The wakeup call, with a cup of hot lingonberry juice, would be in an hour, at 8.00am. However, the initial thrill of our ice-capades was now wearing slightly thin. So, we peeled ourselves out of our sleeping bags, slid into the snow boots and trudged our way to the reception. Outside was a welcome balmy 2°C. We passed on the option of a sauna, downed our welcome, ‘you survived the night’ juice and retired to our ‘warm room’ for the immediate gratification of a hot shower.
We were still contemplating whether we had ‘enjoyed’ the whole experience, as we tucked into the delicious full buffet breakfast at the restaurant. Eggs, bacon, the works. Pancakes on top? Why not? We’d just survived a night in Arctic conditions for goodness sake – we were practically arctic pioneers!
Time Magazine listed the Ice Hotel, as one of the top 100 places to visit in the world in 2018. We would have to say, that we agree. The experience far outweighed our expectations. It was absolutely worth doing and an unforgettable experience. Worth doing once … and once only.
Good to Know
We stayed for one night in an Art Suite of the 365 Ice Hotel which cost us €232;
This included a night in Ice Hotel and a full buffet breakfast.
(We also had a complimentary warm room offered on arrival – but would advise checking with the hotel as to whether this will be offered.)
Guests do not have access to their ice rooms until after 6.00pm as prior to this, visitors to the hotel and other guests are able to take a tour around and admire the unique ice designs in each room.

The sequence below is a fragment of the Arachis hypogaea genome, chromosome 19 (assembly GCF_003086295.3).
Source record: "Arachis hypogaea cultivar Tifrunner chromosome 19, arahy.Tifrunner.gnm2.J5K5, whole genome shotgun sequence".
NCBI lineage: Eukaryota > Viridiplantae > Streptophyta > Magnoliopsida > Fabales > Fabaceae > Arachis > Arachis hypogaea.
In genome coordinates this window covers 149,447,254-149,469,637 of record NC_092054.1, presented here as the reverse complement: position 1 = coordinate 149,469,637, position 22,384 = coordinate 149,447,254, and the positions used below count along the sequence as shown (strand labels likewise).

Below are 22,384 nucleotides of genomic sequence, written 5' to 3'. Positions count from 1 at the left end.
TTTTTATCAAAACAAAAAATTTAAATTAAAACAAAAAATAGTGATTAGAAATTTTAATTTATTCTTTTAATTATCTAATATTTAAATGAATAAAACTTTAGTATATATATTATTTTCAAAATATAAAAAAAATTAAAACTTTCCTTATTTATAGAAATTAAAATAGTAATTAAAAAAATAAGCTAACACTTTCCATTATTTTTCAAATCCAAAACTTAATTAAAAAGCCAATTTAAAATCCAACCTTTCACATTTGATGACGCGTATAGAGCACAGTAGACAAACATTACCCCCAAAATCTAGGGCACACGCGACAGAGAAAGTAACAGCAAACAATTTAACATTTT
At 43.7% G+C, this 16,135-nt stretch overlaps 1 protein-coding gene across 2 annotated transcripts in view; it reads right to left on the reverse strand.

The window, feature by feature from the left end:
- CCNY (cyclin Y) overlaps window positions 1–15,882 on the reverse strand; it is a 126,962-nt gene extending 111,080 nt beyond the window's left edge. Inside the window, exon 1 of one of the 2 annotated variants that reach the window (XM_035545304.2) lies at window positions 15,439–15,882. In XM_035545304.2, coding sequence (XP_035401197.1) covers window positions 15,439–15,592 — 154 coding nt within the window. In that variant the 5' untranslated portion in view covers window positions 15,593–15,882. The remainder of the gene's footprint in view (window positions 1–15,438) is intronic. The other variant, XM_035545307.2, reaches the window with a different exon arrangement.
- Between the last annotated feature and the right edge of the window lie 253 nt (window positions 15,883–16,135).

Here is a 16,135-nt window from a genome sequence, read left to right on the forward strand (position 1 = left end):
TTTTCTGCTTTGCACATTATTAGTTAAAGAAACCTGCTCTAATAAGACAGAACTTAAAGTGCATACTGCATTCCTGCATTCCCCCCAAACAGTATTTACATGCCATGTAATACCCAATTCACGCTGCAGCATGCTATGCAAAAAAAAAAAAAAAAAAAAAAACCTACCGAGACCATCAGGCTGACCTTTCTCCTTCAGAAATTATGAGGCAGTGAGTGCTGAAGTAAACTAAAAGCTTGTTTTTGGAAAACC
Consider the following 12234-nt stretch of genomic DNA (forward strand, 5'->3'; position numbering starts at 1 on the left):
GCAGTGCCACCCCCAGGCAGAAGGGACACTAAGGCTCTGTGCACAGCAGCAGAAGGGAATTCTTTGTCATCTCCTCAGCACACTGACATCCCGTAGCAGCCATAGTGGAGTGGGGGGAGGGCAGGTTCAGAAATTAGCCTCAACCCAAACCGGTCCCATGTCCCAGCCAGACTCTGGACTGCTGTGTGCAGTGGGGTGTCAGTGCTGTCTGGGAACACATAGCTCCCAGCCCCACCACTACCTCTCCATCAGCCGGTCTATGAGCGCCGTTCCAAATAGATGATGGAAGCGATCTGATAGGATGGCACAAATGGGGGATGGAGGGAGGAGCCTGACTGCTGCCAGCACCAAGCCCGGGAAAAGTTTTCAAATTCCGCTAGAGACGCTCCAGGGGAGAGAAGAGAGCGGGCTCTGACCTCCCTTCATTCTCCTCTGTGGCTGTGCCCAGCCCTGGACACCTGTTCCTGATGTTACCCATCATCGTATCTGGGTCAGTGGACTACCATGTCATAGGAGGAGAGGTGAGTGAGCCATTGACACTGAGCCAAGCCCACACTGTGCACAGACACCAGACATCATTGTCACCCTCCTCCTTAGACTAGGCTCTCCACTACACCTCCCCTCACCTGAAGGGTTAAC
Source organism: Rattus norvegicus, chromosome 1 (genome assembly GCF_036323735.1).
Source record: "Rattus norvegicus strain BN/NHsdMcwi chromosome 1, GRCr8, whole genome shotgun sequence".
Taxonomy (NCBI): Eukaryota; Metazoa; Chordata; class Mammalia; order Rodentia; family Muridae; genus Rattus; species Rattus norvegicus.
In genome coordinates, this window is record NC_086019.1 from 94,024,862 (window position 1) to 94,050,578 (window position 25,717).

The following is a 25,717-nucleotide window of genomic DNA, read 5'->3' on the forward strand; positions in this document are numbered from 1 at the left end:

Guided Tours around the hotel take place at 12 pm and 4 pm daily. (Free for guests)
Worth a Visit
Nutti Sami Resort (900 metres from the Ice Hotel)
Nutti Sami is a reconstructed Sami Camp. There are reindeer that you can feed by hand, interactive cultural display and a café with Sami cultural foods.
Is an Ice Hotel stay on your bucket list? We’d love to hear your thoughts or hear about any similar experiences. Please feel free, as always, to ask us any questions.
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* Please note that we paid for our stay and do not have any affiliation with the Ice Hotel.
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After finishing my Law Degree I decided to become a teacher. I am passionate about teaching, learning and most of all, about inspiring others. Now, as a writer and blogger, I love sharing our travels and our musings on life’s journey. I hope, through these, we can play a part in inspiring you to do whatever ‘satisfies your soul’.